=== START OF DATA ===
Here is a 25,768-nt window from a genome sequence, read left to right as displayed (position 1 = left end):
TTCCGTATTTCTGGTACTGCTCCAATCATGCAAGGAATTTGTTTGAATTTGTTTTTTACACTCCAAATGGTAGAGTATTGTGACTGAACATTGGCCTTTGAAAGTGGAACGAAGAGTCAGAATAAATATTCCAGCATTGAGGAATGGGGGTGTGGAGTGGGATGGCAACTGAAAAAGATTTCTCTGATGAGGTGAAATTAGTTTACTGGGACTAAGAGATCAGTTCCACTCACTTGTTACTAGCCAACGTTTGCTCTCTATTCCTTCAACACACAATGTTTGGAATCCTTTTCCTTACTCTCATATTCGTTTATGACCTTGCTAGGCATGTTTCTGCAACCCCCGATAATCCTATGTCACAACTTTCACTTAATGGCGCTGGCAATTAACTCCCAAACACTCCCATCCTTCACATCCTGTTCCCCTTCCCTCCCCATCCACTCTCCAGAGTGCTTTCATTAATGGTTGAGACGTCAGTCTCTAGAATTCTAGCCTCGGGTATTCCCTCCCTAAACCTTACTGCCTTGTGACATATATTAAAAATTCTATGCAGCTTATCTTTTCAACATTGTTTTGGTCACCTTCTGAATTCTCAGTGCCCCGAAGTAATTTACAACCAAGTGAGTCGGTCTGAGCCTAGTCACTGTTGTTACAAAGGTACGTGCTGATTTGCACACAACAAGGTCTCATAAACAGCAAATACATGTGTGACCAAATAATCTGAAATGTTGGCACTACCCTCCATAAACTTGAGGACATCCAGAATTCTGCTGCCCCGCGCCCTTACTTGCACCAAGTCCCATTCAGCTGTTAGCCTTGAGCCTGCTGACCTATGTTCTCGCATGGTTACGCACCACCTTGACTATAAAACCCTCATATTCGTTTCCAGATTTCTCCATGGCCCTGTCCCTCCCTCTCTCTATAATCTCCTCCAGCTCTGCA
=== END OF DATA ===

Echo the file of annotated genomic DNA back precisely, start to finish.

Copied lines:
Here is a 25,768-nt window from a genome sequence, read left to right as displayed (position 1 = left end):
TTCCGTATTTCTGGTACTGCTCCAATCATGCAAGGAATTTGTTTGAATTTGTTTTTTACACTCCAAATGGTAGAGTATTGTGACTGAACATTGGCCTTTGAAAGTGGAACGAAGAGTCAGAATAAATATTCCAGCATTGAGGAATGGGGGTGTGGAGTGGGATGGCAACTGAAAAAGATTTCTCTGATGAGGTGAAATTAGTTTACTGGGACTAAGAGATCAGTTCCACTCACTTGTTACTAGCCAACGTTTGCTCTCTATTCCTTCAACACACAATGTTTGGAATCCTTTTCCTTACTCTCATATTCGTTTATGACCTTGCTAGGCATGTTTCTGCAACCCCCGATAATCCTATGTCACAACTTTCACTTAATGGCGCTGGCAATTAACTCCCAAACACTCCCATCCTTCACATCCTGTTCCCCTTCCCTCCCCATCCACTCTCCAGAGTGCTTTCATTAATGGTTGAGACGTCAGTCTCTAGAATTCTAGCCTCGGGTATTCCCTCCCTAAACCTTACTGCCTTGTGACATATATTAAAAATTCTATGCAGCTTATCTTTTCAACATTGTTTTGGTCACCTTCTGAATTCTCAGTGCCCCGAAGTAATTTACAACCAAGTGAGTCGGTCTGAGCCTAGTCACTGTTGTTACAAAGGTACGTGCTGATTTGCACACAACAAGGTCTCATAAACAGCAAATACATGTGTGACCAAATAATCTGAAATGTTGGCACTACCCTCCATAAACTTGAGGACATCCAGAATTCTGCTGCCCCGCGCCCTTACTTGCACCAAGTCCCATTCAGCTGTTAGCCTTGAGCCTGCTGACCTATGTTCTCGCATGGTTACGCACCACCTTGACTATAAAACCCTCATATTCGTTTCCAGATTTCTCCATGGCCCTGTCCCTCCCTCTCTCTATAATCTCCTCCAGCTCTGCA